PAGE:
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Column

Police Academy great; how about a Fire Academy?

Carbon monoxide emergency prompts an idea for a new learning experience

Having just finished a 10-week Citizens Police Academy course, I’m still beaming with excitement about all we got to talk about and see firsthand. Journaling about what we did was surprisingly one of my most favorite assignments. And I’m not just saying that so the Princeton Police will hand me a get-out-of-jail-free card.

With the experiences I had in the police academy combined with a personal encounter I recently had with another highly-regarded city department, it got me thinking about ideas for a different kind of citizens academy Princeton should offer.

About the middle of last month, I had to have the Princeton Fire Department sent to my house. It turned out to not be a serious emergency, but nevertheless, it startled my husband and me.

We were just settling in at home after work, when we jumped at the sound of a screeching alarm, followed by a mechanical voice blaring, “Warning! Carbon Monoxide.”

We sprang from the couch and followed the noise into our kitchen. Sure enough, it was the old carbon monoxide alarm we keep (sort of hidden away) on a top shelf.

Our first thought was the old detector was malfunctioning. Maybe the batteries were going bad. We hardly paid attention to it.

My husband ran to the upstairs to grab one of our newer detectors we keep on the second floor between our daughters’ bedrooms. On his way back downstairs, his foot hadn’t even hit the bottom step when the second alarm began screeching.

I freaked out feeling something was not right. I’ve read too many news articles (even written one myself) and heard too many unfortunate stories about dealings with the silent killer.

Through the screeching alarms, I yelled at my husband, we needed to get out and call the fire department. I scrambled to find my shoes, clicked the dog leash on poor Marley, who was in a daze at all the excitement, and ran out our front door.

Time to call 911

My husband followed and we exchanged a quick back-and-forth about who would call 911. I felt a bit intimidated as my fingers grazed those familiar numbers we hear so much about, but hardly ever have to dial.

A calm voice on the other end confirmed my location, asked about my emergency and assured me they’d be dispatching the fire department right away. The voice also made sure everyone was out of the house and that no one was feeling sick, to which I thankfully responded, “no.” I was also thankful our young daughters were at grandma’s house for the night.

My husband and I sat outside and listened to the faint noise of the screeching carbon monoxide detectors blaring inside our home as we waited for the fire department to arrive.

As the hometown reporter, I’ve been on scene at numerous urgent situations, but it felt surreal sitting in the middle of my own emergency. It was a weird feeling seeing the fire truck pull into our driveway and watching three firefighters jump out with their gear, ready to assess our situation.

They never missed a beat finding the issue right away. Turns out, the gas was coming from our basement where my husband had been running a powerwasher to clean a sewage backup we endured during heavy rains that week. The powerwasher had been running only five minutes or so (my husband says), but it was enough time to create an unsafe amount of gas.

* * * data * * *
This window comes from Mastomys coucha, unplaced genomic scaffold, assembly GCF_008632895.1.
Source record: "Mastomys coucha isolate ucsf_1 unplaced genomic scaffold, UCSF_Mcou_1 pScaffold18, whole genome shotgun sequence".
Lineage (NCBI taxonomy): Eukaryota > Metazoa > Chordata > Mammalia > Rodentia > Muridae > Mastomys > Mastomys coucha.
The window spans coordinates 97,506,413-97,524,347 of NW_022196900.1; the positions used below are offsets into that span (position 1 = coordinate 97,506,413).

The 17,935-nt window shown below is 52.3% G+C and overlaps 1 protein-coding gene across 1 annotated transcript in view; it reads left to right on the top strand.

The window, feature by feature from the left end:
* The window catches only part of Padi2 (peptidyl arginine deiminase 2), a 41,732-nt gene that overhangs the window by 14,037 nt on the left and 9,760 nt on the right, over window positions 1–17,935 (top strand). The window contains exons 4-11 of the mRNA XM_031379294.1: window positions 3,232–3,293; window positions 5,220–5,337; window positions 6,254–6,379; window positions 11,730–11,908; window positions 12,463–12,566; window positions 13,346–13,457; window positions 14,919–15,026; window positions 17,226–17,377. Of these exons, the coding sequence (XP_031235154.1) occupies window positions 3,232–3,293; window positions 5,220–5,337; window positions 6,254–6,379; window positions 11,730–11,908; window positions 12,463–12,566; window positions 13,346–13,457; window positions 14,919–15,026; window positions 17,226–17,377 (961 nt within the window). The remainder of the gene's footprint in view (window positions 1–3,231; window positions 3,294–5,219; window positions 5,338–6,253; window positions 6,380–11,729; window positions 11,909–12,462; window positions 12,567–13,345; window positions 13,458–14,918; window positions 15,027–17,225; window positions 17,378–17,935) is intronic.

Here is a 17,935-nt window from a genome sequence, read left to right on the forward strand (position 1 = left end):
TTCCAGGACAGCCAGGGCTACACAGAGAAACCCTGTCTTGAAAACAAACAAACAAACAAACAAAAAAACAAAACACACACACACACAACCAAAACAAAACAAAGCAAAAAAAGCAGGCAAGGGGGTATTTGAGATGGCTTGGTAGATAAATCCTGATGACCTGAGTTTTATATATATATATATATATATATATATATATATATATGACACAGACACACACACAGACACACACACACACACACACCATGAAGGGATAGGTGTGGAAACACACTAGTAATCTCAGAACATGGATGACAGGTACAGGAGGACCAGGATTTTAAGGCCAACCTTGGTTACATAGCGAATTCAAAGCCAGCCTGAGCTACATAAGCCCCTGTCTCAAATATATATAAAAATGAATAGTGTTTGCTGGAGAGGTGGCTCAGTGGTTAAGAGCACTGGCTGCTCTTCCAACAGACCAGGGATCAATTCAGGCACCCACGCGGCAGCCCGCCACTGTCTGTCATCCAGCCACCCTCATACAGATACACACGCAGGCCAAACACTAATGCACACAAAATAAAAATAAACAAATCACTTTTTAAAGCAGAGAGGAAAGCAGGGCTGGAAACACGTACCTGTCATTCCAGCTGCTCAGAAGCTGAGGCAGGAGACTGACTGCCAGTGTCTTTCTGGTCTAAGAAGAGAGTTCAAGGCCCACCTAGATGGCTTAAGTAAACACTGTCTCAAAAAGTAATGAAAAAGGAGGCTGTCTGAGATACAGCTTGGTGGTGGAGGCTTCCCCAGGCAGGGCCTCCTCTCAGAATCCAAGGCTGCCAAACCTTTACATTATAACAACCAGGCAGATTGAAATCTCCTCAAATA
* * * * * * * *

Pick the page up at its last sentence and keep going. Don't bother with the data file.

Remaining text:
After taking measurements throughout the rooms in our house, the firefighters helped us open windows to air out the home. They doubled-checked our appliances and gas fireplace to ensure they were not leaking. They examined our rooms several times until their devices measured zero all throughout the house.

Once their job was complete, we signed a form stating the actions they took to solve the issue, then we shook their hands and thanked them for their help. We were extremely grateful for their service during a time of uncertainty.

Our situation was minor compared to the sorts of emergencies our firefighters get called out to. Regardless, the guys treated it with the utmost professionalism and care, and we cannot thank them enough for that.

New idea for citizens course

After this occurrence, I got to thinking, wouldn’t it be cool if there was a citizens course we could take to get a better understanding about the importance of our local fire department? You know, kind of like the Citizens Police Academy, but with fire. Why not call it Citizens Fire Academy?

Chief Chuck Woolley, if you’re reading this, please note I’ve been mulling this idea around in the my head for the last couple of weeks. Hear me out on this. There’s so much we citizens could get out of a fire academy.

Just some quick ideas for classes: We could tour the fire department. We could talk about fire training and tactics. We could get a lesson on carbon monoxide. The Illinois Fire Marshal could be brought in to talk about fire investigations. We could get a lesson on all the firefighters’ equipment. We could learn about the EMS side of the fire department. We could even do a ride-along with the firefighters. The possibilities are endless.

Chief Woolley, if the idea for a Citizens Fire Academy ever comes to fruition, let me know. I’ll be the first to sign up!

Note to readers: Goldie Rapp is the senior staff writer at the Bureau County Republican. She can be reached at grapp@bcrnews.com or follow her on Twitter @bcr_grapp.

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